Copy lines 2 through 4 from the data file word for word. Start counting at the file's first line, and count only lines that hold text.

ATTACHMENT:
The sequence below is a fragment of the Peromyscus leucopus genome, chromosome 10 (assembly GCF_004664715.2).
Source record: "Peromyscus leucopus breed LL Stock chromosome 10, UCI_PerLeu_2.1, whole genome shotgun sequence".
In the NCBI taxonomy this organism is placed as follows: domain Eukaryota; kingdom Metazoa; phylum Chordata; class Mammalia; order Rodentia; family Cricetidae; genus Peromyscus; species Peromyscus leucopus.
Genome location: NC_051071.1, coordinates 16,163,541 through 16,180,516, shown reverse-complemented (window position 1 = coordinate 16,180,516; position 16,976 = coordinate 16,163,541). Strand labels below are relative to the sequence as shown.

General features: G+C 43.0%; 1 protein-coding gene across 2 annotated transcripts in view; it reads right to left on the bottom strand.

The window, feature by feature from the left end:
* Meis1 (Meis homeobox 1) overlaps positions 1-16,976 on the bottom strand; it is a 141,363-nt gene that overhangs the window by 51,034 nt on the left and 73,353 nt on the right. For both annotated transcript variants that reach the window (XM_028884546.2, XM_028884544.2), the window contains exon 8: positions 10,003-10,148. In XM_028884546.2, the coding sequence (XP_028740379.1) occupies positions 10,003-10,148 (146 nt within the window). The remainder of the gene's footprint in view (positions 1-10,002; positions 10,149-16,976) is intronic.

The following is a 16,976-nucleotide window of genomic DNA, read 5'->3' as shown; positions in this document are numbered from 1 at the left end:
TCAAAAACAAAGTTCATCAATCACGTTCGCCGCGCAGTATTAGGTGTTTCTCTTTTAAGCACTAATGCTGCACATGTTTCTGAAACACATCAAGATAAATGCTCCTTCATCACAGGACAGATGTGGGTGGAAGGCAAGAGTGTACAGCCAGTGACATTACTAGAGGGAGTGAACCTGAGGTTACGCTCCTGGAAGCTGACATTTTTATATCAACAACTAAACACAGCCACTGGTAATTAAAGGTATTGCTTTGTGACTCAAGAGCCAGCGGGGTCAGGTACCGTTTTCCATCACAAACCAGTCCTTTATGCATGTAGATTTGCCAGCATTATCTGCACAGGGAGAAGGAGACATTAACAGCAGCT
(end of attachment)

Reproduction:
Source record: "Peromyscus leucopus breed LL Stock chromosome 10, UCI_PerLeu_2.1, whole genome shotgun sequence".
In the NCBI taxonomy this organism is placed as follows: domain Eukaryota; kingdom Metazoa; phylum Chordata; class Mammalia; order Rodentia; family Cricetidae; genus Peromyscus; species Peromyscus leucopus.
Genome location: NC_051071.1, coordinates 16,163,541 through 16,180,516, shown reverse-complemented (window position 1 = coordinate 16,180,516; position 16,976 = coordinate 16,163,541). Strand labels below are relative to the sequence as shown.